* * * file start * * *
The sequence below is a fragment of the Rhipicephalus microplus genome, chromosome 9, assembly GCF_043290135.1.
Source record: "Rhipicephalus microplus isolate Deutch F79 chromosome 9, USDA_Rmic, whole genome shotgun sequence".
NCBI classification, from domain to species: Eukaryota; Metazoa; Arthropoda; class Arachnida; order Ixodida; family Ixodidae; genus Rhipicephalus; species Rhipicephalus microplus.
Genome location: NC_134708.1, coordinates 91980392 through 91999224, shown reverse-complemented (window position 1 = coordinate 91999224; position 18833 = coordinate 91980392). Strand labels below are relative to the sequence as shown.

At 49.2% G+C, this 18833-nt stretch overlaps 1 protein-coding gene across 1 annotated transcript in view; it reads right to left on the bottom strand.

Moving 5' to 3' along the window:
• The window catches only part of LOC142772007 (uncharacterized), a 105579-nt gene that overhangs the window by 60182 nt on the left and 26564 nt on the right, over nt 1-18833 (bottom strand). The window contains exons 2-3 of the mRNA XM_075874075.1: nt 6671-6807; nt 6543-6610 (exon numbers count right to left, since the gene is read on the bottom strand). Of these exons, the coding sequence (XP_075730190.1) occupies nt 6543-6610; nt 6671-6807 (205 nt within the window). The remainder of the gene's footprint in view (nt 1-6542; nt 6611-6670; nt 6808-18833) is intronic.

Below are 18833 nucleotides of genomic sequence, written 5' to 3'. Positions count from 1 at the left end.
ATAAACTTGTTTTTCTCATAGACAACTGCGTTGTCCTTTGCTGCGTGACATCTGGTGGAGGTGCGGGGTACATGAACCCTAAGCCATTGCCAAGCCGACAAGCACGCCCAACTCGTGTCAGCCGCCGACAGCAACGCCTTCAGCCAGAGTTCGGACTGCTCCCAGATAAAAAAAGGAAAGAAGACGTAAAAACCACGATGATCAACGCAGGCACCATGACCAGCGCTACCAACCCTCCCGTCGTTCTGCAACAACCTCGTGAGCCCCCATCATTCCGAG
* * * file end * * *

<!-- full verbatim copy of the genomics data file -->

The sequence below is a fragment of the Rhipicephalus microplus genome, chromosome 9, assembly GCF_043290135.1.
Source record: "Rhipicephalus microplus isolate Deutch F79 chromosome 9, USDA_Rmic, whole genome shotgun sequence".
NCBI classification, from domain to species: Eukaryota; Metazoa; Arthropoda; class Arachnida; order Ixodida; family Ixodidae; genus Rhipicephalus; species Rhipicephalus microplus.
Genome location: NC_134708.1, coordinates 91980392 through 91999224, shown reverse-complemented (window position 1 = coordinate 91999224; position 18833 = coordinate 91980392). Strand labels below are relative to the sequence as shown.

At 49.2% G+C, this 18833-nt stretch overlaps 1 protein-coding gene across 1 annotated transcript in view; it reads right to left on the bottom strand.

Moving 5' to 3' along the window:
• The window catches only part of LOC142772007 (uncharacterized), a 105579-nt gene that overhangs the window by 60182 nt on the left and 26564 nt on the right, over nt 1-18833 (bottom strand). The window contains exons 2-3 of the mRNA XM_075874075.1: nt 6671-6807; nt 6543-6610 (exon numbers count right to left, since the gene is read on the bottom strand). Of these exons, the coding sequence (XP_075730190.1) occupies nt 6543-6610; nt 6671-6807 (205 nt within the window). The remainder of the gene's footprint in view (nt 1-6542; nt 6611-6670; nt 6808-18833) is intronic.

Below are 18833 nucleotides of genomic sequence, written 5' to 3'. Positions count from 1 at the left end.
ATAAACTTGTTTTTCTCATAGACAACTGCGTTGTCCTTTGCTGCGTGACATCTGGTGGAGGTGCGGGGTACATGAACCCTAAGCCATTGCCAAGCCGACAAGCACGCCCAACTCGTGTCAGCCGCCGACAGCAACGCCTTCAGCCAGAGTTCGGACTGCTCCCAGATAAAAAAAGGAAAGAAGACGTAAAAACCACGATGATCAACGCAGGCACCATGACCAGCGCTACCAACCCTCCCGTCGTTCTGCAACAACCTCGTGAGCCCCCATCATTCCGAG